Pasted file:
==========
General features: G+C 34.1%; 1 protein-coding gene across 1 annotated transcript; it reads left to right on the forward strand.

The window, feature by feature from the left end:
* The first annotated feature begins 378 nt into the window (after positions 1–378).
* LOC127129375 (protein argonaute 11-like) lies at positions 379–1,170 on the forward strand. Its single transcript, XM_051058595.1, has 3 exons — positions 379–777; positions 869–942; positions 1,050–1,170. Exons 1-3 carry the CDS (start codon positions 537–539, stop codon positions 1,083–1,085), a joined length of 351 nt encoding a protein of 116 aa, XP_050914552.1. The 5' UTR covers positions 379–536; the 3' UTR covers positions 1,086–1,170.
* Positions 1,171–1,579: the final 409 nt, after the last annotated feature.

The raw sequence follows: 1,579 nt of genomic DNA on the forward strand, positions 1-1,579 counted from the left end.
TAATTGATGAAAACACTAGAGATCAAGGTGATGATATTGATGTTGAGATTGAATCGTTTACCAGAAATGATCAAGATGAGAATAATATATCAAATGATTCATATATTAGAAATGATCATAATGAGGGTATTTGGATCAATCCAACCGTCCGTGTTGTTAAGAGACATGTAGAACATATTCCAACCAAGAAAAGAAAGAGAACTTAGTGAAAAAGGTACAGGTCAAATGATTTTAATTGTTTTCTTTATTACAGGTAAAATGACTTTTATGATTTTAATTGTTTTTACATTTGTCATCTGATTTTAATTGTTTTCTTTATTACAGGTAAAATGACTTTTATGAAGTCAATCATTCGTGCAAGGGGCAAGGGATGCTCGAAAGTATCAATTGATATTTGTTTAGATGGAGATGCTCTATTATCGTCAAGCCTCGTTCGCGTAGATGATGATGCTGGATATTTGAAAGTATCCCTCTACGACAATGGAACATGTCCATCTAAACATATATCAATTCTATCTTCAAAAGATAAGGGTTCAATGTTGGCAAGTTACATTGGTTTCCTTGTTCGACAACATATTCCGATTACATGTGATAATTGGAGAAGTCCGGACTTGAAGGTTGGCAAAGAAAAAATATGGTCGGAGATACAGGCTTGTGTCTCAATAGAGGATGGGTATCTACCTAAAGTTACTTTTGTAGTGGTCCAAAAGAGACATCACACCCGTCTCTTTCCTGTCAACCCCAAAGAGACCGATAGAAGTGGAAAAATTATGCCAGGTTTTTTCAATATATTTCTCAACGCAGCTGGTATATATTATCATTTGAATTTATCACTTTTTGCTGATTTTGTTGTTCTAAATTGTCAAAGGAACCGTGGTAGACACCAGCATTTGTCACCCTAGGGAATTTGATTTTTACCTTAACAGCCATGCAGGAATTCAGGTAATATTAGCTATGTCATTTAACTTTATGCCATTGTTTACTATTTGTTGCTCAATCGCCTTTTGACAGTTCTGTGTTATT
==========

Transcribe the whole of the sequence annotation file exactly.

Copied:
General features: G+C 34.1%; 1 protein-coding gene across 1 annotated transcript; it reads left to right on the forward strand.

The window, feature by feature from the left end:
* The first annotated feature begins 378 nt into the window (after positions 1–378).
* LOC127129375 (protein argonaute 11-like) lies at positions 379–1,170 on the forward strand. Its single transcript, XM_051058595.1, has 3 exons — positions 379–777; positions 869–942; positions 1,050–1,170. Exons 1-3 carry the CDS (start codon positions 537–539, stop codon positions 1,083–1,085), a joined length of 351 nt encoding a protein of 116 aa, XP_050914552.1. The 5' UTR covers positions 379–536; the 3' UTR covers positions 1,086–1,170.
* Positions 1,171–1,579: the final 409 nt, after the last annotated feature.

The raw sequence follows: 1,579 nt of genomic DNA on the forward strand, positions 1-1,579 counted from the left end.
TAATTGATGAAAACACTAGAGATCAAGGTGATGATATTGATGTTGAGATTGAATCGTTTACCAGAAATGATCAAGATGAGAATAATATATCAAATGATTCATATATTAGAAATGATCATAATGAGGGTATTTGGATCAATCCAACCGTCCGTGTTGTTAAGAGACATGTAGAACATATTCCAACCAAGAAAAGAAAGAGAACTTAGTGAAAAAGGTACAGGTCAAATGATTTTAATTGTTTTCTTTATTACAGGTAAAATGACTTTTATGATTTTAATTGTTTTTACATTTGTCATCTGATTTTAATTGTTTTCTTTATTACAGGTAAAATGACTTTTATGAAGTCAATCATTCGTGCAAGGGGCAAGGGATGCTCGAAAGTATCAATTGATATTTGTTTAGATGGAGATGCTCTATTATCGTCAAGCCTCGTTCGCGTAGATGATGATGCTGGATATTTGAAAGTATCCCTCTACGACAATGGAACATGTCCATCTAAACATATATCAATTCTATCTTCAAAAGATAAGGGTTCAATGTTGGCAAGTTACATTGGTTTCCTTGTTCGACAACATATTCCGATTACATGTGATAATTGGAGAAGTCCGGACTTGAAGGTTGGCAAAGAAAAAATATGGTCGGAGATACAGGCTTGTGTCTCAATAGAGGATGGGTATCTACCTAAAGTTACTTTTGTAGTGGTCCAAAAGAGACATCACACCCGTCTCTTTCCTGTCAACCCCAAAGAGACCGATAGAAGTGGAAAAATTATGCCAGGTTTTTTCAATATATTTCTCAACGCAGCTGGTATATATTATCATTTGAATTTATCACTTTTTGCTGATTTTGTTGTTCTAAATTGTCAAAGGAACCGTGGTAGACACCAGCATTTGTCACCCTAGGGAATTTGATTTTTACCTTAACAGCCATGCAGGAATTCAGGTAATATTAGCTATGTCATTTAACTTTATGCCATTGTTTACTATTTGTTGCTCAATCGCCTTTTGACAGTTCTGTGTTATT